Health advice on the reopening of schools

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Strategic Policy,
Performance and Population

 

Office of the Medical Officer of Health
19-21 Broad Street I St Helier Jersey I JE2 3RR
Wednesday, 17 June 2020

 

Dear school staff and parents,

Health Advice On The Reopening Of Schools

I am writing to you today to set out the public health advice my colleagues and I have given to inform the decisions that the Education Minister has announced for the return to schools and colleges of all children and young people.

The Scientific and Technical Advisory Cell (STAC), which I chair and is the definitive source of health advice to the Government of Jersey, has advised the Education Minister and her officials in the Department for Children, Young People, Education and Skills that schools should re-open as soon as possible for all ages.

This letter provides a summary of the key advice and recommendations that STAC has made regarding the second phase of re-opening schools from 22 June.

These are the messages from that advice that have been shared with the Minister:

  • The evidence continues to grow that the harm in not returning to school outweighs the evidence of any risk to harm of Covid-19 by returning to school.
  • Physical schooling should, therefore, resume as soon as possible and practicable for all ages.
  • The STAC supports the reduction to 1m of physical distancing in schools among secondary school pupils.
  • The STAC also supports a change to primary school ‘bubbles’ and has advised that a single class group can now equate to one bubble. Children do not need to physically distance within their bubble.
  • The risk to teachers from children with reduced (secondary) or no (primary) physical distancing is not increased.
  • Physical distancing of 1m between adults from a different household in schools is recommended.
  • Physical distancing between adults (e.g. teaching staff) and children should be 1m where possible but, if not possible, close contact is recommended to be kept to under 15 minutes.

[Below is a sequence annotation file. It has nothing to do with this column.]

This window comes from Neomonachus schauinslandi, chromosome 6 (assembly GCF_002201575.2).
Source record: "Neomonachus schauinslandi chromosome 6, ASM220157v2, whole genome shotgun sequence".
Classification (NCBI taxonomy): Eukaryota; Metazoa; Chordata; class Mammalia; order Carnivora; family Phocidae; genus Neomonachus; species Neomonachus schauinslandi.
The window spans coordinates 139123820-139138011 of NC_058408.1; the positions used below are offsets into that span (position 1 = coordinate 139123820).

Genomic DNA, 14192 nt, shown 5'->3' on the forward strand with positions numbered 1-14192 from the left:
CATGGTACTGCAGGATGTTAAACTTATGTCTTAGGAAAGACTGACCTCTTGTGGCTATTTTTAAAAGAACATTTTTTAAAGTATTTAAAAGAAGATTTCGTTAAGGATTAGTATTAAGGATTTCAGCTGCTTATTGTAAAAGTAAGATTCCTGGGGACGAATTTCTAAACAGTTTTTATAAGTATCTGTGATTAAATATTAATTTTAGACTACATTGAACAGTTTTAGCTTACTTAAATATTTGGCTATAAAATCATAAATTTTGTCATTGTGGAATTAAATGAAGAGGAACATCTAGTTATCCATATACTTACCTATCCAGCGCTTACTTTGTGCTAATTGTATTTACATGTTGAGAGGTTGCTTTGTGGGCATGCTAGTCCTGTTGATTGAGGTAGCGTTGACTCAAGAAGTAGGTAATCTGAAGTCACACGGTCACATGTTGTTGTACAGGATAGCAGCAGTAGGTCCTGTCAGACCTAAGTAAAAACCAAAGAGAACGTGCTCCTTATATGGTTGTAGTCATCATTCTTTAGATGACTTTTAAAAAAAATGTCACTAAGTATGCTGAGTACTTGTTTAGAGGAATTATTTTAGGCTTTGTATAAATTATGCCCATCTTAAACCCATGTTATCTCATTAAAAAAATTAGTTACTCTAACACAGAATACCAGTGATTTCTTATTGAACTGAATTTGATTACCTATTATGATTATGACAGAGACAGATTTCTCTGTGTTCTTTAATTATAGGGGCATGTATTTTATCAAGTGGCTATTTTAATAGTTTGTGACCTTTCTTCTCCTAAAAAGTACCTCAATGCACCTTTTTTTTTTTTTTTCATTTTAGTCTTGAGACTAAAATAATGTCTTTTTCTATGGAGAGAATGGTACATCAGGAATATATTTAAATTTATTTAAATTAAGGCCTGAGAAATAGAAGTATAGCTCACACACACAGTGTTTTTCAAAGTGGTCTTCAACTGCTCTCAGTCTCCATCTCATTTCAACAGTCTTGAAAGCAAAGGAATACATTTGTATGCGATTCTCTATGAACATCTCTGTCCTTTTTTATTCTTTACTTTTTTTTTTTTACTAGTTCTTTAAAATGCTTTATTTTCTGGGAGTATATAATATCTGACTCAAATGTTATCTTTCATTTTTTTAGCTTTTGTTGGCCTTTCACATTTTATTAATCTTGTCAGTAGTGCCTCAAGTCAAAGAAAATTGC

• Pick up and drop off at schools should be coordinated to reduce number of adults congregating at any one time. This is consistent with the present 2m outdoors physical distancing requirement.
  • Teaching staff should continue to adhere to guidance from public health as to their own risk assessment for personal shielding, where applicable.
  • Schools need clear and consistent communications to support the importance of good basic hygiene (e.g. regular hand washing, frequent cleaning regimes, etc) as the ongoing and underpinning requirement that supports the move to 1m or zero physical distancing.

There has been continued extensive discussion at STAC on the growing evidence of,

  • The limited effectiveness of school closures on decreasing the infection rate at this stage of the curve;
  • The low likelihood of children contracting the virus;
  • The low likelihood of children spreading the virus to others;
  • The low health impacts of Covid-19 infections in children;
  • The increasing wider health impacts of school closures on children and parents/carers.

It is because of this evidence that, on behalf of the STACI I can recommend reducing the physical distance in schools while it is still 2 metres in the community. Furthermore, schools are a controlled environment where public health measures can be systematically and rigorously applied, and any occurrence of symptomatic children or adults addressed by the isolate, track and trace system that is in place. Outside in the community it is an uncontrolled environment where it is much harder to enforce public health measures because the interactions are largely unpredictable. Hence, this is why physical distancing remains at 2 metres at this time of writing.

This advice has been shared with head teachers, teaching unions, officials, and the Education Minister. There will be continuous monitoring of these arrangements and the option to deploy additional public health mitigation measures in individual or all schools will be available if required,

To summarise, our advice remains that all children should be given access to physical schooling as soon as possible. To enable this, whole class bubbles are now appropriate in primary settings; and 1m physical distancing in secondary.

I hope that the above provides you with the information and reassurance that you need to feel confident in returning your children to school according the re-opening programme that your school/s will be in contact with you about very soon.

Yours sincerely,

 

Patrick Armstrong

Medical Director

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